LSE Festival 2019 | A Marketplace for World Order [Audio]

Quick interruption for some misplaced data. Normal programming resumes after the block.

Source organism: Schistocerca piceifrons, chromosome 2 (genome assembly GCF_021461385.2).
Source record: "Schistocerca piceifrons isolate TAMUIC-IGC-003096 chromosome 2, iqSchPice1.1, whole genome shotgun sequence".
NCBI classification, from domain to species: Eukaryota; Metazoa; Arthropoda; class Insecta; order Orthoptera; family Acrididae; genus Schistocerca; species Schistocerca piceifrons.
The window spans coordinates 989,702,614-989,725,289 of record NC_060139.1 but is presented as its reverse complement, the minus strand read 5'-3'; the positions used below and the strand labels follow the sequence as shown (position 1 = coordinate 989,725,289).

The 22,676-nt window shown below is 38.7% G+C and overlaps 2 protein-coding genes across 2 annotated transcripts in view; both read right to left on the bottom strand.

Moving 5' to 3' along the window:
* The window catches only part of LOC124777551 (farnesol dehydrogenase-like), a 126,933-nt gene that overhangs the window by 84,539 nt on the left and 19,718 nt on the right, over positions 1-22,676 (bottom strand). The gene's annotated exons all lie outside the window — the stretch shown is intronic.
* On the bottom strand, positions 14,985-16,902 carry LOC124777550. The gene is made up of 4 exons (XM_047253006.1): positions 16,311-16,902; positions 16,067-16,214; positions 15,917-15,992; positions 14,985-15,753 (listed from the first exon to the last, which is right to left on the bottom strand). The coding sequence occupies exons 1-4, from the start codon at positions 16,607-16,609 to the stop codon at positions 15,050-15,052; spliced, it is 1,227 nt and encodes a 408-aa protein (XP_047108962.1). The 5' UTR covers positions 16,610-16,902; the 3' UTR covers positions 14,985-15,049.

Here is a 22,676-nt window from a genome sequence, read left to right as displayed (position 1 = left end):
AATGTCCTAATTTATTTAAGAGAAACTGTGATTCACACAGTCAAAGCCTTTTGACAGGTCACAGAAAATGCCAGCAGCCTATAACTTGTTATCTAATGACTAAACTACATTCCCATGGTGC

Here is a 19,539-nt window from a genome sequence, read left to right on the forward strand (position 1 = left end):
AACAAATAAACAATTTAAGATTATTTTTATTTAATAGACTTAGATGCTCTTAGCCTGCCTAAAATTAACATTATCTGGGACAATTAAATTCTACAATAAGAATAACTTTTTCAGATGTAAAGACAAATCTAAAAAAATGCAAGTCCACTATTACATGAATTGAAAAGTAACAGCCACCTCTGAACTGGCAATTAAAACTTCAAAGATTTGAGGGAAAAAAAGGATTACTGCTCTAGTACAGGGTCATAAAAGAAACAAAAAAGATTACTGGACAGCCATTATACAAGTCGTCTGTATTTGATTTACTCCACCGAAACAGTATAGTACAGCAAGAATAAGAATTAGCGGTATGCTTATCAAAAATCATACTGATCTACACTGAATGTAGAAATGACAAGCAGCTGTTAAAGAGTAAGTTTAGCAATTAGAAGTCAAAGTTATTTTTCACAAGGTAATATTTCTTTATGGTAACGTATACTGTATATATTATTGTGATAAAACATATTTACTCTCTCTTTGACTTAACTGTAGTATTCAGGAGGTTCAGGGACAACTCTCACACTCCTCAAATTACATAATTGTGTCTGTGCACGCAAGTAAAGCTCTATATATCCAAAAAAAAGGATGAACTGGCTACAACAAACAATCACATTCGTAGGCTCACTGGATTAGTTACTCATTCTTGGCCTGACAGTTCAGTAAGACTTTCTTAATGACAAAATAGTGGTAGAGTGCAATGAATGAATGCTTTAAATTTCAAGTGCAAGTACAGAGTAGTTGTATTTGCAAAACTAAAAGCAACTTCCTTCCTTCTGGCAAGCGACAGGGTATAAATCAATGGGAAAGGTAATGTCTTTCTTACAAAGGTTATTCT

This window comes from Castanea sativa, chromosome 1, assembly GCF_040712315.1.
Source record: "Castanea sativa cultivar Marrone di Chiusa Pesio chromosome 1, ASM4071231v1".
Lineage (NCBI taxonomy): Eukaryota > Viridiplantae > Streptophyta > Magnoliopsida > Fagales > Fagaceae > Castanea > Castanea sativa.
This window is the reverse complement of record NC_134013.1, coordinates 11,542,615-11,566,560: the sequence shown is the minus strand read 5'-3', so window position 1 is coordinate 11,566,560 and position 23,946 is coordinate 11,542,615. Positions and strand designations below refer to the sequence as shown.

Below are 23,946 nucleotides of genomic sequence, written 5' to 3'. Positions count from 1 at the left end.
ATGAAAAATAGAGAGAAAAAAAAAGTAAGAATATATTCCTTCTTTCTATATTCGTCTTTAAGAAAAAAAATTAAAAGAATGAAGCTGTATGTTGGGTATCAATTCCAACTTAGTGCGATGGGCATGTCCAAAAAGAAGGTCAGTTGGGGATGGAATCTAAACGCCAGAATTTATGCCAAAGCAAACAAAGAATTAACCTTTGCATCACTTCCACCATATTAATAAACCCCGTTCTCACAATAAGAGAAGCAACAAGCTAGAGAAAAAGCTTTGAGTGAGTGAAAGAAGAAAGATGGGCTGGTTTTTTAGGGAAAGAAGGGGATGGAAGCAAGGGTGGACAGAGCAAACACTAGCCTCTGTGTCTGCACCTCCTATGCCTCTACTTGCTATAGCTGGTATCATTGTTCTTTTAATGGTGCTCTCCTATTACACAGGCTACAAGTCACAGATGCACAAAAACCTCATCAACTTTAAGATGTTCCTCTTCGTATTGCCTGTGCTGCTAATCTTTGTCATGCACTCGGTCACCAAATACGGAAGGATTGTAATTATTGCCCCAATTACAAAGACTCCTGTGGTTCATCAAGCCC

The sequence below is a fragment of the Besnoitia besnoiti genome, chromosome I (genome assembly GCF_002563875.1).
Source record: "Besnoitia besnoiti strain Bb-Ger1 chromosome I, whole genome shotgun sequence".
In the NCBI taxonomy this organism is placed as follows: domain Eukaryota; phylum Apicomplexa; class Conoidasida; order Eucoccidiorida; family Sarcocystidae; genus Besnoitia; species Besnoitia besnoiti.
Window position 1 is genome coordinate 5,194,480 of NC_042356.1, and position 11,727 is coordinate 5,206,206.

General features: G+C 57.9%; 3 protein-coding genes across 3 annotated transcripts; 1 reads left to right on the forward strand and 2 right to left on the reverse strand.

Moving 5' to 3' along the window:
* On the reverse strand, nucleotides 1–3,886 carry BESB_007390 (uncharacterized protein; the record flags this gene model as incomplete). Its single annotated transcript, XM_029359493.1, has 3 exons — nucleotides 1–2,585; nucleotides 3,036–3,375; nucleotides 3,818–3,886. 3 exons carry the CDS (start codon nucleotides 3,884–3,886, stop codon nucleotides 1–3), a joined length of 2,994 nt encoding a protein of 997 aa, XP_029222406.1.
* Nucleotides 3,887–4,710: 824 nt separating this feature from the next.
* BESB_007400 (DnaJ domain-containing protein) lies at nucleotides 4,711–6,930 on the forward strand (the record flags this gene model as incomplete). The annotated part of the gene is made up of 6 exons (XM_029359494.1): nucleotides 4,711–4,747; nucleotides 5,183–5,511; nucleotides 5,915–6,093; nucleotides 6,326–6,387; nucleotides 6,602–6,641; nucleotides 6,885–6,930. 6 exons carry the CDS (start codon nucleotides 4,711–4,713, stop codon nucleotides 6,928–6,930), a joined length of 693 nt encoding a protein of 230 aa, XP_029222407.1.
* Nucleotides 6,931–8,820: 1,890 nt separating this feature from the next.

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Speaker(s): Professor Danny Quah | For nearly a century, America has provided the world a simple narrative: "If you’re with us, you get international rule of law. If not, you have to deal with arbitrary exercise of power." Obviously, to most nations the latter proposition is untenable. Only under a multilateral rules-based system can lesser states stand toe to toe and resolve disputes on equal footing with great powers: In this view the right choice - an American-centered world order - is clear. But both America's own international conduct and academic scholarship suggest the increasing hollowness of this narrative. What forces will now shape the international system? Is disorder the only logical outcome with the breakdown of our current world order? This lecture suggests how an economic marketplace model for great power competition can help answer these questions, and guide thinking for constructing a world order that works for all the international community. Danny Quah (@DannyQuah ) is Li Ka Shing Professor in Economics and Dean at the Lee Kuan Yew School of Public Policy, National University of Singapore. His research interests include income inequality, economic growth, and international economic relations. Quah's current research takes an economic approach to world order - with focus on global power shift and the rise of the east, and alternative models of global power relations. Quah is Commissioner on the Spence-Stiglitz Commission on Global Economic Transformation: Member, Executive Committee, International Economic Association: and Senior Fellow, Asian Bureau of Finance and Economics Research. Michael Cox is Director of LSE IDEAS and Emeritus Professor of International Relations at LSE. In addition, he is currently working on a history of LSE. He helped establish the Cold War Studies Centre in 2004 and expand it into IDEAS, a foreign policy centre based at the LSE which aims to bring the academic and policy words together, in 2008. Twitter hashtags for this event: #LSEFestival #NewWorldDisorders This event is part of the LSE Festival: New World (Dis)Orders running from Monday 25 February to Saturday 2 March 2019, with a series of events exploring how social science can tackle global problems.

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